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Backyards to Big Time: The Cornhole Craze in Kansas City

Hold My Beer

A cornhole board is covered with bean bags. Kansas City Cornhole offers multiple weekly leagues across the metro | Clarence Dennis
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Nearly two dozen grown men walk into a bar. They go straight to the back patio, empty bean bags from their backpacks and get to tossing. 

Back and forth. Underhand. If you toss a bag and it lands on the slanted board 27 feet away, and it remains on the board after all eight bags are thrown, that’s one point. If a bag is thrown through the hole in the board, that’s three points. Game to 21. 

Brothers Jay and Jim Modlin sit quietly watching as Kansas City Cornhole league competitors get their practice tosses in. 

“We used to just play in the backyard once a year at a family barbecue and decided to give it a try,” Jay says over a chorus of thuds and banter.

“I’d watch some of these guys, they never miss,” Jim adds. “They’re not even doing it to throw it in the hole. The guys last week were shooting pool.”

“I want to be able to do that.”

Jim (left) and Jay (right) Modlin get their warm up tosses in | Clarence Dennis

Founded in 2006, Kansas City Cornhole existed quietly until recently, when the sport half-hilariously was thrust into the niche-sports spotlight. The club currently offers seven weekly leagues across the metro for players of any skill level and has plans to add more. 

Kansas City Cornhole’s governing body, the American Cornhole League, recently reached an agreement to broadcast 80 events with ESPN. 

Suddenly, cornhole has gone Ocho.

“The game has just exploded,” Kansas City Cornhole President Mark Isley says. “The great part about the game is that anybody can play it. You’ve got people who have 10 grandkids out here playing. Male, female, any age — cornhole doesn’t discriminate. You don’t have to be in great shape to play it, you can have a beer in your hand — or not.”

Leavenworth, Kansas, native Scott Watkins doesn’t drink while playing — it’s just not for him. Since he started playing cornhole competitively just one year ago, Watkins has discovered he’s pretty good at the game.

He’s one of the guys who’s impressed the Modlin brothers by hardly missing. Misses are in fact so infrequent for Watkins that he recently signed his first professional cornhole contract.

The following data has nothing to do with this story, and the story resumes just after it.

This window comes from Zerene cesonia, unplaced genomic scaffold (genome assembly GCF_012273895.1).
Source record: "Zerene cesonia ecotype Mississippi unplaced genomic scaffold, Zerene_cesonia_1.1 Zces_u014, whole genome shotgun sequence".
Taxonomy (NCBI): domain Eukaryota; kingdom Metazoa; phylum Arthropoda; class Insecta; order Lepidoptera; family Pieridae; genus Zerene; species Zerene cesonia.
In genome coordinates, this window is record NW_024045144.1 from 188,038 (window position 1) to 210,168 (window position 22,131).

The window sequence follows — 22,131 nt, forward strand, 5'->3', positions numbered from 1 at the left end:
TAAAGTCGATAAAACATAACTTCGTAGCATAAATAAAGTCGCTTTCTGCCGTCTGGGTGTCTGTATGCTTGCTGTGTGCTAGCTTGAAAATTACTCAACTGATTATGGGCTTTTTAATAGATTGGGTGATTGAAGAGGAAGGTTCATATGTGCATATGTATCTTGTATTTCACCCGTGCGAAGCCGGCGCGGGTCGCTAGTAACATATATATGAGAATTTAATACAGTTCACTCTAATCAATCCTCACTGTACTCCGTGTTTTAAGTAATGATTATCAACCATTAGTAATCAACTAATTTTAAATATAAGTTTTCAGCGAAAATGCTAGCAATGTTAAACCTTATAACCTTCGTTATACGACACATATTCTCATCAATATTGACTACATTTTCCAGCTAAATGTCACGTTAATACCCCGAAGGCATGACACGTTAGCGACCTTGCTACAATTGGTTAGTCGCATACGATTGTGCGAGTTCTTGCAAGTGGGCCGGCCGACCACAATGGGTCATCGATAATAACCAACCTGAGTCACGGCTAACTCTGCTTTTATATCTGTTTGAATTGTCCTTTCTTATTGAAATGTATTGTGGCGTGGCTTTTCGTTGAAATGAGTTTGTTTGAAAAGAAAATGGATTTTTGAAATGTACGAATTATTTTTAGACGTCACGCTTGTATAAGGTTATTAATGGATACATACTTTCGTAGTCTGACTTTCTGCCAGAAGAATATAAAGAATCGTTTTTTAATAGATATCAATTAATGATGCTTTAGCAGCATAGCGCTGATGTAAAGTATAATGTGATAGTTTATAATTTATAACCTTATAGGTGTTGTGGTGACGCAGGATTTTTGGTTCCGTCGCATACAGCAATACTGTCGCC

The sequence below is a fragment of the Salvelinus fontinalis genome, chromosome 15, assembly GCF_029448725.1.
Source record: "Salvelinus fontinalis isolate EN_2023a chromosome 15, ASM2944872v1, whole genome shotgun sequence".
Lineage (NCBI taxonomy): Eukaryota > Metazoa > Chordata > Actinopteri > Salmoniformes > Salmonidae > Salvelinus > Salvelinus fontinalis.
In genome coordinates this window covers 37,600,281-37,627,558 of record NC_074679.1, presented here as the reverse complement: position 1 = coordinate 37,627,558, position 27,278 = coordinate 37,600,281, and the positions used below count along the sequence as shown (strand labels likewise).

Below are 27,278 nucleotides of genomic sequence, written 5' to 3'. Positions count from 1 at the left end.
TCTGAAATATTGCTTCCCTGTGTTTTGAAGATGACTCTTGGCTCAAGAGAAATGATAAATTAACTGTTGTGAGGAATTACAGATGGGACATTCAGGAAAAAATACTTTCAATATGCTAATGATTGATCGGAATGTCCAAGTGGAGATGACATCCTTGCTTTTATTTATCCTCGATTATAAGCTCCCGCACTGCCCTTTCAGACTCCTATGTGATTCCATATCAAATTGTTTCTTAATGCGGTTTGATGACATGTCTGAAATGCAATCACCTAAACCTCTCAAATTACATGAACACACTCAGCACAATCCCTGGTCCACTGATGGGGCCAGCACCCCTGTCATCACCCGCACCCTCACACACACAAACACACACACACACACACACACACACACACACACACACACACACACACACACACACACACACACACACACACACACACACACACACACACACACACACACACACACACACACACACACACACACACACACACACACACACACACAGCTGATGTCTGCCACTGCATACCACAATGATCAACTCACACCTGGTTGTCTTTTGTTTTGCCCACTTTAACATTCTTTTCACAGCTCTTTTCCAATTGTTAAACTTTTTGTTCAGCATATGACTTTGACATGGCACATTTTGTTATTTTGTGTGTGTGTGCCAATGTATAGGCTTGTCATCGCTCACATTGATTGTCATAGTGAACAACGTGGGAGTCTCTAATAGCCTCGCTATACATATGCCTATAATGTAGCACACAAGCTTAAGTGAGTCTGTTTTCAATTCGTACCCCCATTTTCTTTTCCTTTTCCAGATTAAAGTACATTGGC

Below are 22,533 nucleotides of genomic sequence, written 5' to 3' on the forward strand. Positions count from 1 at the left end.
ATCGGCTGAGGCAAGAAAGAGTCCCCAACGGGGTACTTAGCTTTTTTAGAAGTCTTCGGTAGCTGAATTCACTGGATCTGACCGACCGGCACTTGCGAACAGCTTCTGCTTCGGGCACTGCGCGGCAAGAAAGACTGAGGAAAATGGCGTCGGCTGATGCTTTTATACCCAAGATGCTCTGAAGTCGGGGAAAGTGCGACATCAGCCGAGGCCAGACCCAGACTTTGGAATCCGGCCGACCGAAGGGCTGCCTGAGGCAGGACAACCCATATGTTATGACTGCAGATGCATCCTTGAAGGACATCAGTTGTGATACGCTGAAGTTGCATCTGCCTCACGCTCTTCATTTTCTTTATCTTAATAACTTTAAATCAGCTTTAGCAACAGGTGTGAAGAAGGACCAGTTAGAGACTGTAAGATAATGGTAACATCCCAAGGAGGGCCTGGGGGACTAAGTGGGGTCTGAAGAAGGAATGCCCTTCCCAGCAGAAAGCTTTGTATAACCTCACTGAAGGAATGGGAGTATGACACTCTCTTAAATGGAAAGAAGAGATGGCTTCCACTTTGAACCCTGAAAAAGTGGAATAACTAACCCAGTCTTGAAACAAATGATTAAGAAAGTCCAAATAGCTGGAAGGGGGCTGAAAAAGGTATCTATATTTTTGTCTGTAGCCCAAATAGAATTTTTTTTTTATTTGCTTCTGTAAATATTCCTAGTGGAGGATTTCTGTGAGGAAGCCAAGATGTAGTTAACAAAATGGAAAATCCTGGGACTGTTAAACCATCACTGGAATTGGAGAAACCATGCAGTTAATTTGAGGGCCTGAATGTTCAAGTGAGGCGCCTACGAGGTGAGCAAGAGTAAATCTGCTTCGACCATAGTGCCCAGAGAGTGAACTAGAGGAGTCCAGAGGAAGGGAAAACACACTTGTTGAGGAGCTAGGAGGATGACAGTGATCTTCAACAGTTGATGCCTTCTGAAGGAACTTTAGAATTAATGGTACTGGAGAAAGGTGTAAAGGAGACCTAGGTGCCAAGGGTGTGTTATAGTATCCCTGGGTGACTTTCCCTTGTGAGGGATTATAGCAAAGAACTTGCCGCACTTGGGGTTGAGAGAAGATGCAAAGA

Scott Watkins lets a bag fly | Clarence Dennis

“It’s real competitive, more competitive than you would think,” Watkins says, before disclosing that he does not plan to quit his day job in construction now that he’s a professional athlete. 

He’s one of eight players from the ACL Midwest conference (players from Kansas, Missouri, Nebraska and Iowa) who will compete professionally starting in January.

So it’s more than just tossing a bag out there?

“Oh yeah, way more,” says Jay Modlin.

Two weeks into officially competing, the Modlin bros — or ‘The Shams’ — fully embrace all things cornhole. Jay’s backpack is full of three new sets of bags, each set of four a slightly different texture than the next, designed to either slide or stick on the board. Which type of bag to throw might depend on the weather, which side of the bag depends on your strategy. 

“One side is a slicker side and the other side is the slower side, so if you throw a flat bag like a pancake through the air, you can kind of dictate how the bag maneuvers on the board,” Isley explains. “If you want to block the hole, you’ll throw the stickier side down. If you want to slide the bag to the hole, you throw the faster side that’s going to slide a little more.”

His simple advice to beginners wanting to take their game to the next level? Throw the bag flat.

Jay Modlin (right) gets off to a hot start | Clarence Dennis

Jay Modlin opened the pair’s first game of the night hot, hitting back-to-back three-pointers on two perfect throws. The Modlins went on to win the game decidedly, improving their league record to 5-6. 

Next up? A duo featuring the new pro Scott Watkins. 

“Every week we are getting better,” Jay Modlin says, encouraged.

“I’d never practiced,” brother Jim adds. “Now I’ve got the boards out at home and about an hour everyday I go home and practice.”

“The neighbors think I’m nuts. Whatever.”

This article is a part of Flatland’s SportsTown Series: A collection of stories covering the average athletes, niche-sport elites and everyone else who are dedicated to the games you’ve never heard of, could easily be a part of, and just might want to love that make Kansas City truly a one-of-a-kind sports town.


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